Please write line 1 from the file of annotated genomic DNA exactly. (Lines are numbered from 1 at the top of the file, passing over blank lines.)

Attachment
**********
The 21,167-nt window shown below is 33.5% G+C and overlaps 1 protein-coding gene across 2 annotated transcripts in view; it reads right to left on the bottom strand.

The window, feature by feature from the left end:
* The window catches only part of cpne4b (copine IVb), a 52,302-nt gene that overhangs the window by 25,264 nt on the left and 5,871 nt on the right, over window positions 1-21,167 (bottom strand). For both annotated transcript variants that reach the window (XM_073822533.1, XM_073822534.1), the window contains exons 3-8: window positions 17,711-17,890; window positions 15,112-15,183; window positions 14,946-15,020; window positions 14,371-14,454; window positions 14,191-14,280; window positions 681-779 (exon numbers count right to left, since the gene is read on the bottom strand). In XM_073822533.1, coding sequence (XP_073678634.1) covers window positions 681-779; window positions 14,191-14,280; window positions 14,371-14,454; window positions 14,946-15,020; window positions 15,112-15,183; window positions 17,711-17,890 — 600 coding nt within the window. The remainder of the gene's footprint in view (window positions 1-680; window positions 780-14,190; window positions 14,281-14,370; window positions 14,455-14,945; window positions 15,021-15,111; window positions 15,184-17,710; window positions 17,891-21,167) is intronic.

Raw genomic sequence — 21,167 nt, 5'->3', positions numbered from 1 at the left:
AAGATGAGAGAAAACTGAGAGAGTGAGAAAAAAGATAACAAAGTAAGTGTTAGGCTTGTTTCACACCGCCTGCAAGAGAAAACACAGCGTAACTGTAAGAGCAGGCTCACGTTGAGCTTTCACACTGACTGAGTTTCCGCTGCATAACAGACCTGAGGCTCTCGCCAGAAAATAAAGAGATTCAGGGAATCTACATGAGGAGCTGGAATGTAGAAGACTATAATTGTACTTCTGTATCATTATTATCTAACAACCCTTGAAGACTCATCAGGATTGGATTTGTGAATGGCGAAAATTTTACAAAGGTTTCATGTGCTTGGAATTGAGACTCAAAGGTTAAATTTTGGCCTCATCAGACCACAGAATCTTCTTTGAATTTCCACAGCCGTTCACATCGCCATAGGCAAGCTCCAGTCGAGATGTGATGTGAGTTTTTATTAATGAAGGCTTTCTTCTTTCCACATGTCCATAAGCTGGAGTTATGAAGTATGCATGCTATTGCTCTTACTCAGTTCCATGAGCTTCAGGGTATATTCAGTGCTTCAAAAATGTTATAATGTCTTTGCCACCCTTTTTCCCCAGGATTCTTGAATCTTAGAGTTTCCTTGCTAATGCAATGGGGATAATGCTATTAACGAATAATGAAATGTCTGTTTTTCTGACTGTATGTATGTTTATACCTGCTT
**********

The 21,167-nt window shown below is 33.5% G+C and overlaps 1 protein-coding gene across 2 annotated transcripts in view; it reads right to left on the bottom strand.